As I looked up their history I discovered an interesting thing - nearly all of them used to be cinemas.
That's interesting because we think of popular entertainment as following a process of evolution, in which cinema supplanted theatre in popularity among the masses.
As a result of the new medium's mass following, the 1920s and 1930s saw vast new picture palaces being erected, with enormous screens, vast seating and elaborate architecture.
We had our share of these great movie houses in Australia as well, but it turns out that the survivors have become venues for live theatre, reverting to the previous form of mass culture as cinema moved on out to the suburban multiplexes (which now boast screens just larger than a big plasma TV!).
It's an interesting development to ponder; but in the meantime, here are some images of four of the city centre's great cinemas-become-theatres for you to enjoy...
1. Capitol Theatre. Designed by American architect Walter Burley Griffin (who also designed Canberra), it started life in 1924 as a vast cinema but had the stalls pulled out from under it when they were transformed into a shopping arcade in the 1960s. The smaller remnant is now used for live shows during the Melbourne International Comedy Festival, though it is still equipped as a cinema. I took these photos a few years ago when the Capitol's new owners, RMIT University, were renovating previously concealed areas.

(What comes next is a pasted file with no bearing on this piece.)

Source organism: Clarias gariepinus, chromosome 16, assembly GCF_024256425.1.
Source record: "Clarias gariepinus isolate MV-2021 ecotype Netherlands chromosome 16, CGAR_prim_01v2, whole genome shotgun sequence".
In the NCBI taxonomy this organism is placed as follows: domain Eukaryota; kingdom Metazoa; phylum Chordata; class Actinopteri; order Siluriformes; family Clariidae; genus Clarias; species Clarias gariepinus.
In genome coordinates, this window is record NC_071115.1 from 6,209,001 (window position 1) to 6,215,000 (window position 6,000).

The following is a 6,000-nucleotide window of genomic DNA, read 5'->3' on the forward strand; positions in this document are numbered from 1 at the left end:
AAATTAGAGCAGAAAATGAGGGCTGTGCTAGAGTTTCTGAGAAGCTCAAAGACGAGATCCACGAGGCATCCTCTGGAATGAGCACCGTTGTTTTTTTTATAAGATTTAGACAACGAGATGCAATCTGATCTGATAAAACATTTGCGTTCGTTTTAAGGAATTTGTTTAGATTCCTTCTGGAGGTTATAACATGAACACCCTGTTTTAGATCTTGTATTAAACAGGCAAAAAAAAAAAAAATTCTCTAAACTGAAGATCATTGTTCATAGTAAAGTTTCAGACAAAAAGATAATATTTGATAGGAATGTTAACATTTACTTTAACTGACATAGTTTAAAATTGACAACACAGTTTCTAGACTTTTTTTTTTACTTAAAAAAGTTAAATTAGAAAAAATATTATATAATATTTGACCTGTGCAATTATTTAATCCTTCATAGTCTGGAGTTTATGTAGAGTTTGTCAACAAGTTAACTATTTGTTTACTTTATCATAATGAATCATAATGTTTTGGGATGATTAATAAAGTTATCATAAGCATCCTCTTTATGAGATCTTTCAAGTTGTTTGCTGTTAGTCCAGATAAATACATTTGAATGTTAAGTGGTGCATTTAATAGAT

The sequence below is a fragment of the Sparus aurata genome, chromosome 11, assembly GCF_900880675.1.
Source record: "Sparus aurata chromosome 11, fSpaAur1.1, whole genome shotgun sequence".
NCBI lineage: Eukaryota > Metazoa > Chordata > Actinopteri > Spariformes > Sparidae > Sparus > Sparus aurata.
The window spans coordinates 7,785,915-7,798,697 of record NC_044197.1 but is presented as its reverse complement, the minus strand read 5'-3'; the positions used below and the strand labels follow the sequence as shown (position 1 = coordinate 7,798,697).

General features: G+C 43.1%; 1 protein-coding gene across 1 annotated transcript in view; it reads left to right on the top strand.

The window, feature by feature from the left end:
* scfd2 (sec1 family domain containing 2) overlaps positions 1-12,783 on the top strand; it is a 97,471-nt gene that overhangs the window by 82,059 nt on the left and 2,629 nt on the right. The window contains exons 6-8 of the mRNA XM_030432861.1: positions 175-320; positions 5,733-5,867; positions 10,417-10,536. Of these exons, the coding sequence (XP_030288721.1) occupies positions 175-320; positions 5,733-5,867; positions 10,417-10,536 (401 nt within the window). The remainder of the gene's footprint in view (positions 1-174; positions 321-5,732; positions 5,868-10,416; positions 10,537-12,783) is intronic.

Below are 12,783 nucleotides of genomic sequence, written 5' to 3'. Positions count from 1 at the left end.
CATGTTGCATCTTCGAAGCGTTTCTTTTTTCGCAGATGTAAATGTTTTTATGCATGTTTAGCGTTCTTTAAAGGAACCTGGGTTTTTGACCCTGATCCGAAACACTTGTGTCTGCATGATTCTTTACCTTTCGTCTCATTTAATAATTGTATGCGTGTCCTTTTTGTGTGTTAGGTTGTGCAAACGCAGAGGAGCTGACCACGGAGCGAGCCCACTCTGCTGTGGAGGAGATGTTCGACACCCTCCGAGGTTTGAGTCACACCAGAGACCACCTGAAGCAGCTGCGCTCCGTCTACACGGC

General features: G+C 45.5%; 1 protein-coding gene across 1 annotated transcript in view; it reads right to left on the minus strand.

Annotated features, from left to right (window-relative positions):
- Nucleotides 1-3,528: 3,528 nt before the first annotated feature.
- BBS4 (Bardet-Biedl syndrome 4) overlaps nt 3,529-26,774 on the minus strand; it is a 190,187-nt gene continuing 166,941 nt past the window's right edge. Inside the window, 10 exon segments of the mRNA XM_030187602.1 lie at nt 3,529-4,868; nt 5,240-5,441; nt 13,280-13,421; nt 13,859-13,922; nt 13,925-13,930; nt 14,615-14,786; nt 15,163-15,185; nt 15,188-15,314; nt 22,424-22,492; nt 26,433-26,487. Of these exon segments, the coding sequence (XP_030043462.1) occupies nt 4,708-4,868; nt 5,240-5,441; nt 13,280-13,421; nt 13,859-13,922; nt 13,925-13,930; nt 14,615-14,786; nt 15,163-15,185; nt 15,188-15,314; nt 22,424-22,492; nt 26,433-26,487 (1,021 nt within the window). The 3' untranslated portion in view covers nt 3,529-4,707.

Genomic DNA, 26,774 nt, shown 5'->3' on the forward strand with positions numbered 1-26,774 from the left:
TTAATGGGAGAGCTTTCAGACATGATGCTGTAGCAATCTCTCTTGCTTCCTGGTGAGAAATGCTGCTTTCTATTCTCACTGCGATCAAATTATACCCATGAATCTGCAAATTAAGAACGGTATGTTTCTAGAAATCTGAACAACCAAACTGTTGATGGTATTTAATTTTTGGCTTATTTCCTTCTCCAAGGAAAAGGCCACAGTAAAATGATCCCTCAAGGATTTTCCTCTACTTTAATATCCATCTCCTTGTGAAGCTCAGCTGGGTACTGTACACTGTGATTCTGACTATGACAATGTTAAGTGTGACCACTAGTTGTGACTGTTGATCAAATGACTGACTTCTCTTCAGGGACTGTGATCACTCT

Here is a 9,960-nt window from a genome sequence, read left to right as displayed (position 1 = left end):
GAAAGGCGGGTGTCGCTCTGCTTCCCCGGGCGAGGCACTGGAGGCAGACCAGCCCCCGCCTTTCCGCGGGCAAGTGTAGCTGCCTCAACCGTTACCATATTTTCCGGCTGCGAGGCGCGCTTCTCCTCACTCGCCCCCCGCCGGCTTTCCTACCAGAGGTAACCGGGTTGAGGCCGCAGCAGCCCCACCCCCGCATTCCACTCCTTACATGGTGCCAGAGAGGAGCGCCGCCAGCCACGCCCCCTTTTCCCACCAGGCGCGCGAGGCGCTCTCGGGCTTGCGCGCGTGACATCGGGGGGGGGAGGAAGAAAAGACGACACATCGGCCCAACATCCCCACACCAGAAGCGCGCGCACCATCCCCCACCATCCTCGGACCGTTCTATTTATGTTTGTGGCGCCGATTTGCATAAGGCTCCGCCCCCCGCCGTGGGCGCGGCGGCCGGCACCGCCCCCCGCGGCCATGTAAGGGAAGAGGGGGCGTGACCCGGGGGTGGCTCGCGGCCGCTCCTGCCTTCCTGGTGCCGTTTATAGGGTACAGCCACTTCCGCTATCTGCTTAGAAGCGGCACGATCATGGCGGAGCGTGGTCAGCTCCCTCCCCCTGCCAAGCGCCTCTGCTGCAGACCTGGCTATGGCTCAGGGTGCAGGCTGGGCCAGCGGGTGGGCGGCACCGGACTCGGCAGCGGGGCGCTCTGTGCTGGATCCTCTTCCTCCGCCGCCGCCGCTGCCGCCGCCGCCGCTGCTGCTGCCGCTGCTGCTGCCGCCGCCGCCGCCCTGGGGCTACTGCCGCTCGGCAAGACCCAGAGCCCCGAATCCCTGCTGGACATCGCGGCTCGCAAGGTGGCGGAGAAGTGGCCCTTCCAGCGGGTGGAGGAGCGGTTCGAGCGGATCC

2. Melbourne Athenaeum. The main auditorium of this 1839 Melbourne institution starting out as a live theatre venue. It hosted the screening of the first film shown in Australia in 1896, then the first feature length film in the world, The Story of the Kelly Gang, in 1906. Between the 1930s and 1970s it operated as a cinema showing mainly British films. Now its ornate theatre, which curiously resembles that of The Muppet Show, is home to live comedy and theatre once again. In the image on the left, you can just about make out the statue of Athena that sits high above the entrance...
3. The Regent Theatre. Across the road from the Athenaeum, this vast 1929 picture palace was threatened with demolition in the 1970s after it ceased operation as a cinema. It remained a derelict for over 20 years before being restored and reopened as a grand theatre, usually hosting large-scale musicals. Strangely, although I review theatre productions for local newspaper The Age, I've not yet been inside the Regent! In the pics below, check out the original box office at street level...
4. Finally, the Forum Theatre on Flinders Street, opposite Federation Square. Originally opened in 1929 as the State Theatre, it's packed with frankly strangely clashing features, including Roman statues, fake trees and Moorish design elements. The original 3000+ seating space was split in two some years ago; the upper bit is still used as a cinema by the Melbourne International Film Festival, while the larger lower section usually hosts live bands. How cool are the gargoyles on the right?
Ah Melbourne... cinema one day, theatre the next.